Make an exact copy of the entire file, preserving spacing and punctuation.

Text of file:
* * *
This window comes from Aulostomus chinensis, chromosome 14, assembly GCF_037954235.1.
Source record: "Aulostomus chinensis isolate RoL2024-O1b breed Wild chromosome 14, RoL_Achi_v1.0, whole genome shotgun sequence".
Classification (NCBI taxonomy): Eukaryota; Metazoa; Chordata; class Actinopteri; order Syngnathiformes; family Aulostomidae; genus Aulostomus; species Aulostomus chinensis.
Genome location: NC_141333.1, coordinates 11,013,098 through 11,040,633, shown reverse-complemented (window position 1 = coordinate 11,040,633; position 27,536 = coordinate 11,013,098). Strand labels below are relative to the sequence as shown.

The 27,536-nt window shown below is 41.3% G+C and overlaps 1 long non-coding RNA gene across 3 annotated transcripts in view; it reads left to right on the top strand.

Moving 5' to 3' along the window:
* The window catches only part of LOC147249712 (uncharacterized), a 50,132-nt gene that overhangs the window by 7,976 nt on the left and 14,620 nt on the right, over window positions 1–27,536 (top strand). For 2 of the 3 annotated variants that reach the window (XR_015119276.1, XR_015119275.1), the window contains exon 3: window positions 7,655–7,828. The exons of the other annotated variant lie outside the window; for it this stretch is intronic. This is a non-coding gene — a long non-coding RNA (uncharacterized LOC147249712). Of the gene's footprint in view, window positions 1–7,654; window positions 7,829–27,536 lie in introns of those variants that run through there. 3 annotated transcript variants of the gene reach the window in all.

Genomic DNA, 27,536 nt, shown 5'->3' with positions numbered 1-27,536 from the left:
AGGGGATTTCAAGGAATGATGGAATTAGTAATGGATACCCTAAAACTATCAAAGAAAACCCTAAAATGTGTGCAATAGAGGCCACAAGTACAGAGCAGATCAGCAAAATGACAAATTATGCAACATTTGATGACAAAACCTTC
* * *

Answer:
This window comes from Aulostomus chinensis, chromosome 14, assembly GCF_037954235.1.
Source record: "Aulostomus chinensis isolate RoL2024-O1b breed Wild chromosome 14, RoL_Achi_v1.0, whole genome shotgun sequence".
Classification (NCBI taxonomy): Eukaryota; Metazoa; Chordata; class Actinopteri; order Syngnathiformes; family Aulostomidae; genus Aulostomus; species Aulostomus chinensis.
Genome location: NC_141333.1, coordinates 11,013,098 through 11,040,633, shown reverse-complemented (window position 1 = coordinate 11,040,633; position 27,536 = coordinate 11,013,098). Strand labels below are relative to the sequence as shown.

The 27,536-nt window shown below is 41.3% G+C and overlaps 1 long non-coding RNA gene across 3 annotated transcripts in view; it reads left to right on the top strand.

Moving 5' to 3' along the window:
* The window catches only part of LOC147249712 (uncharacterized), a 50,132-nt gene that overhangs the window by 7,976 nt on the left and 14,620 nt on the right, over window positions 1–27,536 (top strand). For 2 of the 3 annotated variants that reach the window (XR_015119276.1, XR_015119275.1), the window contains exon 3: window positions 7,655–7,828. The exons of the other annotated variant lie outside the window; for it this stretch is intronic. This is a non-coding gene — a long non-coding RNA (uncharacterized LOC147249712). Of the gene's footprint in view, window positions 1–7,654; window positions 7,829–27,536 lie in introns of those variants that run through there. 3 annotated transcript variants of the gene reach the window in all.

Genomic DNA, 27,536 nt, shown 5'->3' with positions numbered 1-27,536 from the left:
AGGGGATTTCAAGGAATGATGGAATTAGTAATGGATACCCTAAAACTATCAAAGAAAACCCTAAAATGTGTGCAATAGAGGCCACAAGTACAGAGCAGATCAGCAAAATGACAAATTATGCAACATTTGATGACAAAACCTTC